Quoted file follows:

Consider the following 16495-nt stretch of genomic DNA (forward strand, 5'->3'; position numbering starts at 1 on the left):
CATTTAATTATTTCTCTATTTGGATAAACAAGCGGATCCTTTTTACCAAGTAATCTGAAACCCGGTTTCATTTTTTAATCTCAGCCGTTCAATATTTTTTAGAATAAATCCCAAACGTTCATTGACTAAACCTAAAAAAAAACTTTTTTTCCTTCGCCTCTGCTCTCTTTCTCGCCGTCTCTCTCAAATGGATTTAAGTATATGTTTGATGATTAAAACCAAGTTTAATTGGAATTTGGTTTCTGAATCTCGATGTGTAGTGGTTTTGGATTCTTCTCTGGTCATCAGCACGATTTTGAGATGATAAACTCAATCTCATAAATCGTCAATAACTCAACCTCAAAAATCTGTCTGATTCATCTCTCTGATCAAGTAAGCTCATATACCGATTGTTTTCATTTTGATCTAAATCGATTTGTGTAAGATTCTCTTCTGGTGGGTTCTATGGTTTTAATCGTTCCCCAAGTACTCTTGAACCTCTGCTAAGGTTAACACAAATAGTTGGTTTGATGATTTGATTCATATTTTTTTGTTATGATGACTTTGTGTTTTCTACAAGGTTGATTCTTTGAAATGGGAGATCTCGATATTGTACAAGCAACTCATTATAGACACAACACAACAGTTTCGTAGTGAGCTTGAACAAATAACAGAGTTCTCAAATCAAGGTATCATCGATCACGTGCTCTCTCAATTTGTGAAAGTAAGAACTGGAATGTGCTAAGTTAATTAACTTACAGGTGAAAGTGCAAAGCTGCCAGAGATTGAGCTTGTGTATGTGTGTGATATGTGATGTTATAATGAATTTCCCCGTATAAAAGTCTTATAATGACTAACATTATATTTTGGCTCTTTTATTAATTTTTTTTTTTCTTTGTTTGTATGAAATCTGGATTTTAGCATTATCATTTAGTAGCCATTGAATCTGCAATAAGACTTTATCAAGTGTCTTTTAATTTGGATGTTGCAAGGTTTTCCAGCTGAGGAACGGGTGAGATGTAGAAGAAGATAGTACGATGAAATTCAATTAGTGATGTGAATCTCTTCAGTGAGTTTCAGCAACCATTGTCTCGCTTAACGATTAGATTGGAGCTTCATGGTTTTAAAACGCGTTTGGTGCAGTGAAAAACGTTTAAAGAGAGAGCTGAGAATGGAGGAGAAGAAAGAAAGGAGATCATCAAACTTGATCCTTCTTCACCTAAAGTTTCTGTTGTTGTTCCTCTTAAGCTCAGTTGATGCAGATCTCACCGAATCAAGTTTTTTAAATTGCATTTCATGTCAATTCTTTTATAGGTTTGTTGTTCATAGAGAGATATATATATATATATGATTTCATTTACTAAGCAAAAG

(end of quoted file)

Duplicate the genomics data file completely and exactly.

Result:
Consider the following 16495-nt stretch of genomic DNA (forward strand, 5'->3'; position numbering starts at 1 on the left):
CATTTAATTATTTCTCTATTTGGATAAACAAGCGGATCCTTTTTACCAAGTAATCTGAAACCCGGTTTCATTTTTTAATCTCAGCCGTTCAATATTTTTTAGAATAAATCCCAAACGTTCATTGACTAAACCTAAAAAAAAACTTTTTTTCCTTCGCCTCTGCTCTCTTTCTCGCCGTCTCTCTCAAATGGATTTAAGTATATGTTTGATGATTAAAACCAAGTTTAATTGGAATTTGGTTTCTGAATCTCGATGTGTAGTGGTTTTGGATTCTTCTCTGGTCATCAGCACGATTTTGAGATGATAAACTCAATCTCATAAATCGTCAATAACTCAACCTCAAAAATCTGTCTGATTCATCTCTCTGATCAAGTAAGCTCATATACCGATTGTTTTCATTTTGATCTAAATCGATTTGTGTAAGATTCTCTTCTGGTGGGTTCTATGGTTTTAATCGTTCCCCAAGTACTCTTGAACCTCTGCTAAGGTTAACACAAATAGTTGGTTTGATGATTTGATTCATATTTTTTTGTTATGATGACTTTGTGTTTTCTACAAGGTTGATTCTTTGAAATGGGAGATCTCGATATTGTACAAGCAACTCATTATAGACACAACACAACAGTTTCGTAGTGAGCTTGAACAAATAACAGAGTTCTCAAATCAAGGTATCATCGATCACGTGCTCTCTCAATTTGTGAAAGTAAGAACTGGAATGTGCTAAGTTAATTAACTTACAGGTGAAAGTGCAAAGCTGCCAGAGATTGAGCTTGTGTATGTGTGTGATATGTGATGTTATAATGAATTTCCCCGTATAAAAGTCTTATAATGACTAACATTATATTTTGGCTCTTTTATTAATTTTTTTTTTTCTTTGTTTGTATGAAATCTGGATTTTAGCATTATCATTTAGTAGCCATTGAATCTGCAATAAGACTTTATCAAGTGTCTTTTAATTTGGATGTTGCAAGGTTTTCCAGCTGAGGAACGGGTGAGATGTAGAAGAAGATAGTACGATGAAATTCAATTAGTGATGTGAATCTCTTCAGTGAGTTTCAGCAACCATTGTCTCGCTTAACGATTAGATTGGAGCTTCATGGTTTTAAAACGCGTTTGGTGCAGTGAAAAACGTTTAAAGAGAGAGCTGAGAATGGAGGAGAAGAAAGAAAGGAGATCATCAAACTTGATCCTTCTTCACCTAAAGTTTCTGTTGTTGTTCCTCTTAAGCTCAGTTGATGCAGATCTCACCGAATCAAGTTTTTTAAATTGCATTTCATGTCAATTCTTTTATAGGTTTGTTGTTCATAGAGAGATATATATATATATATGATTTCATTTACTAAGCAAAAG